Labelling methods that outline the country of origin for any particular product could be changed as part of new plans being considered by officials in the European Union (EU).
As part of the changes, ministers in Brussels are considering a shake-up of current market rules that would see a nation of origin defined by the most expensive element in a product, reports the Daily Express.
This amendment would see a handbag that was designed and produced in England using Italian leather labelled as "Made In Italy".
The controversial move, which has outraged many British manufacturing companies, has sparked debate among businesses operating in a range of industries - with many exploring the idea of taking action to avoid costly fines from the EU.
Critics of the plans have claimed they are "typical of the EU's one-size-fits-all approach".
Simon Rainer, chief executive of the British Jewellers' Association, said: "The penalties for non-compliance may be huge, possibly in the region of ten per cent of turnover."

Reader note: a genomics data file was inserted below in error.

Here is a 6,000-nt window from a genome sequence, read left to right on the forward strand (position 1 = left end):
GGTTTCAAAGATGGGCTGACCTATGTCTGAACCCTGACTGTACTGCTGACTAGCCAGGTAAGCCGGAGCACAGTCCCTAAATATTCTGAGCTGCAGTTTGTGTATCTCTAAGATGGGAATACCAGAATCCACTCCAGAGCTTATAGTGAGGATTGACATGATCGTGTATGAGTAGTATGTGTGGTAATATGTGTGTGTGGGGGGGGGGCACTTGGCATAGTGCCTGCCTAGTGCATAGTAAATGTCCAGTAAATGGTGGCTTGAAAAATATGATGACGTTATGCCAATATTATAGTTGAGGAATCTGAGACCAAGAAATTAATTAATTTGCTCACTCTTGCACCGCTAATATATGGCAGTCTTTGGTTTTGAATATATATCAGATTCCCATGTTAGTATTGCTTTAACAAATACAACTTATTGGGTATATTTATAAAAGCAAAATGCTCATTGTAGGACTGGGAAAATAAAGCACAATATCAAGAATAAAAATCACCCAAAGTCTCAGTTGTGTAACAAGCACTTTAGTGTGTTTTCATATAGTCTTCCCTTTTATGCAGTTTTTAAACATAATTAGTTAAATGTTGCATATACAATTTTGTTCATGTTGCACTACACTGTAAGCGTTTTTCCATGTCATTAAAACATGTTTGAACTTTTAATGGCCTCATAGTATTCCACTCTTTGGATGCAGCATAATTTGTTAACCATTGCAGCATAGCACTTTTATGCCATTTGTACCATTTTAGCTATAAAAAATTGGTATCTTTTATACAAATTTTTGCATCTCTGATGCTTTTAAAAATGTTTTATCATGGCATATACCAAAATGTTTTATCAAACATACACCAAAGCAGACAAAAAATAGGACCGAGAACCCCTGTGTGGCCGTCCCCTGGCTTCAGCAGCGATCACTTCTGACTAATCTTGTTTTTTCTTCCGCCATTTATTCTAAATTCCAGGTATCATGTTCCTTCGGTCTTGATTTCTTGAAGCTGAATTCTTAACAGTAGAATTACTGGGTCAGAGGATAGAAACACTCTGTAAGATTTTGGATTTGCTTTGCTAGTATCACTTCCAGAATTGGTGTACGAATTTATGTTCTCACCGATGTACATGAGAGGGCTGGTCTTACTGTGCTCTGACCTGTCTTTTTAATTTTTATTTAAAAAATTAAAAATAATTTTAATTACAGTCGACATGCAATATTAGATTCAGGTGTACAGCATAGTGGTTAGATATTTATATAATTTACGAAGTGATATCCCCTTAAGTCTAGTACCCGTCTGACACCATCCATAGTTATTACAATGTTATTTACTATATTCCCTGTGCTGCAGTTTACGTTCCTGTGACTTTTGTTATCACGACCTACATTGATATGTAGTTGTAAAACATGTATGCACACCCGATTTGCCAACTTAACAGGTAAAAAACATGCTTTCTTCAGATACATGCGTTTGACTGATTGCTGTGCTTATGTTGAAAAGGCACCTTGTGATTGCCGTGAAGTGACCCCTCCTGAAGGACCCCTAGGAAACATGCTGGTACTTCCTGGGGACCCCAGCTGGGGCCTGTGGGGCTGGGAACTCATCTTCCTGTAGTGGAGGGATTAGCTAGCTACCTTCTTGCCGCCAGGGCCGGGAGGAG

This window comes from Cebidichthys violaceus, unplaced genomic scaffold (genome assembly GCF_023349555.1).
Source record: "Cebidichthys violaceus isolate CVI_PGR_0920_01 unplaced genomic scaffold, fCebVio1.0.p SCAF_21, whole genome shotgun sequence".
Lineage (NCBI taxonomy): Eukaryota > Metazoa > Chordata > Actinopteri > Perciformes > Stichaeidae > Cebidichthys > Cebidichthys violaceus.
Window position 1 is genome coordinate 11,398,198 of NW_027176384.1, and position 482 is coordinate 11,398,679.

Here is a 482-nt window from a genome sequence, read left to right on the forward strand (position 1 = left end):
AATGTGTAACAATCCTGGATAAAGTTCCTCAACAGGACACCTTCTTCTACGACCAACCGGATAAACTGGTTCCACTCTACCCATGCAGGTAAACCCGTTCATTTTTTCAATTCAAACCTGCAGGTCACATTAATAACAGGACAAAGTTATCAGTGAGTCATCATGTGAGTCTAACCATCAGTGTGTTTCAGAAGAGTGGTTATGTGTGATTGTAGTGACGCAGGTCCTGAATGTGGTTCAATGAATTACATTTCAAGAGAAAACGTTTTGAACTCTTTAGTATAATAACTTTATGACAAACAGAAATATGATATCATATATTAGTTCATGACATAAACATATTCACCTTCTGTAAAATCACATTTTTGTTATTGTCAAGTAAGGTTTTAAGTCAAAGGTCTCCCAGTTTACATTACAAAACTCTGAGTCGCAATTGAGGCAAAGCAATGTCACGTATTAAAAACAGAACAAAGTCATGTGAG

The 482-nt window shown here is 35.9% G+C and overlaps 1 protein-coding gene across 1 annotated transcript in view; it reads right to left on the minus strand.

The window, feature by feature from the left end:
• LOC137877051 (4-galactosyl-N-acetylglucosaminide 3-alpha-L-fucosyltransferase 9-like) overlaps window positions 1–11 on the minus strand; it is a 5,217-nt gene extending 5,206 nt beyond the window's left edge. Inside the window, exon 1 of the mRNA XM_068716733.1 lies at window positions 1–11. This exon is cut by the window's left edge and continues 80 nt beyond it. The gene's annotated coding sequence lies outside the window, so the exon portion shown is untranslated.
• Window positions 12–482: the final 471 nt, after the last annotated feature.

As part of the current rules, a product's country of origin is defined as the place where they "underwent their last, substantial, economically justified process or working".
However, the new rules will see items with parts hailing from several countries have their origin defined on the basis of where the most expensive component came from.
Leading British companies including Rolls-Royce, Asprey and Brompton bicycles may have to alter their marketing campaigns if the changes go ahead, the proposal would allow a "Made In" label to be displayed, but only if at least 45 per cent of a product's value content comes from the specified nation.
While the British and German governments have been quick to voice their opposition to the ruling, Italy, Spain and Portugal have supported the plans.
However, an EU spokesman said the label is "absolutely not in danger", claiming quite the opposite was in fact the case.